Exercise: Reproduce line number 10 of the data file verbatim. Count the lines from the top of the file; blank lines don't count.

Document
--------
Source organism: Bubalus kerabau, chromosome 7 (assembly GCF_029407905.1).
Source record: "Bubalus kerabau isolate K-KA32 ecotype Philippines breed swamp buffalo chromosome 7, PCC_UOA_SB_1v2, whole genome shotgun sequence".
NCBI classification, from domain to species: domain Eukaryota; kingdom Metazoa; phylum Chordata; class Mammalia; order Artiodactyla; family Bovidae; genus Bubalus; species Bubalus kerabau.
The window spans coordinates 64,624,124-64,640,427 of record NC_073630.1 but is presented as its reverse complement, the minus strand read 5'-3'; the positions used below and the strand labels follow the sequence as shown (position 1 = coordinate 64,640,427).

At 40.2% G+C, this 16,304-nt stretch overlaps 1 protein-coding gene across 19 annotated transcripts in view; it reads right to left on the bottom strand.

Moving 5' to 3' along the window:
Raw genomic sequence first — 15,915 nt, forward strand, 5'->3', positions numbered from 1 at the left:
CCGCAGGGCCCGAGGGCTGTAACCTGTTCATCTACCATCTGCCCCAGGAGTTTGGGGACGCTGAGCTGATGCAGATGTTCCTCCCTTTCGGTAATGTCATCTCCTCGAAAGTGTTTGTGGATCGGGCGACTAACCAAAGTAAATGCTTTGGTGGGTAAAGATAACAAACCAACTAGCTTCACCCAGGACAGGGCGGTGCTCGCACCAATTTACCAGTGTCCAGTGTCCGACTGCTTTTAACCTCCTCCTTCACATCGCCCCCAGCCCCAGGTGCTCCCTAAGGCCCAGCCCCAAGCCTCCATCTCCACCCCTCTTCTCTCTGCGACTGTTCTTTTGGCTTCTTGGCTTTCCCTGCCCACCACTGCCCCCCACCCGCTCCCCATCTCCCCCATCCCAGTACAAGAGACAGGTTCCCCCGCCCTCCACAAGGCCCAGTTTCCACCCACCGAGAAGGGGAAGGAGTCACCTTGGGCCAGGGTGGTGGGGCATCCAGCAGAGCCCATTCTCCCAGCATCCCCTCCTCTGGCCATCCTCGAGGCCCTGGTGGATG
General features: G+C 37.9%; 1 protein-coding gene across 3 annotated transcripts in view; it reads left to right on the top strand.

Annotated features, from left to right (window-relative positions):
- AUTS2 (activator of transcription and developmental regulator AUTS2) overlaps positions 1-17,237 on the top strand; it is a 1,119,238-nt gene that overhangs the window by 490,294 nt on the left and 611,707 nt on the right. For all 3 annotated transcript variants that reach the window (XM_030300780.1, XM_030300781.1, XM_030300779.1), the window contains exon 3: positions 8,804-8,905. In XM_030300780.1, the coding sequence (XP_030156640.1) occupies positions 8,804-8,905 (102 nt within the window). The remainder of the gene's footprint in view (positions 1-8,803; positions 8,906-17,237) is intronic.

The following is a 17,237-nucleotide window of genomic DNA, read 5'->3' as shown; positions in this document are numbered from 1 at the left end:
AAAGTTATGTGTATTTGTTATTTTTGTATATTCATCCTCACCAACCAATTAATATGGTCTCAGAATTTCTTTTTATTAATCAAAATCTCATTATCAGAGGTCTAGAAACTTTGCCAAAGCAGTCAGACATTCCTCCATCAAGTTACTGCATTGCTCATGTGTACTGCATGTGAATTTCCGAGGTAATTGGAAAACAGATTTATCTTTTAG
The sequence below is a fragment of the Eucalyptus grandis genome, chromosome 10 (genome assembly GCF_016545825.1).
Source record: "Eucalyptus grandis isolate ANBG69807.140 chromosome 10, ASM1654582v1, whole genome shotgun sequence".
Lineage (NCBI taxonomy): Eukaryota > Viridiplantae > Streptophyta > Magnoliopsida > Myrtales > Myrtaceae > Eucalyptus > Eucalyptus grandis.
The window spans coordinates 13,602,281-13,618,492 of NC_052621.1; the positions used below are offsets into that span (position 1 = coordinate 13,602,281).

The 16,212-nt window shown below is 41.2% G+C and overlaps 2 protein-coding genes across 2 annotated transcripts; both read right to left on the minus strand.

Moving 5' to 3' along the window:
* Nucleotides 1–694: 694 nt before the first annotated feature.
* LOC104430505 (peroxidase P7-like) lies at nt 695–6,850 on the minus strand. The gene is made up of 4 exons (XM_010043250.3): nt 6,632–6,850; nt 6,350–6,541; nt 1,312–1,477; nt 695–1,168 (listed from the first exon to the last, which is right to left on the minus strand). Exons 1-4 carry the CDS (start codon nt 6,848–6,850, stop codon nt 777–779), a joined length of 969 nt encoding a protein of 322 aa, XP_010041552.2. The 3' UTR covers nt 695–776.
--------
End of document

Annotated features, from left to right (window-relative positions):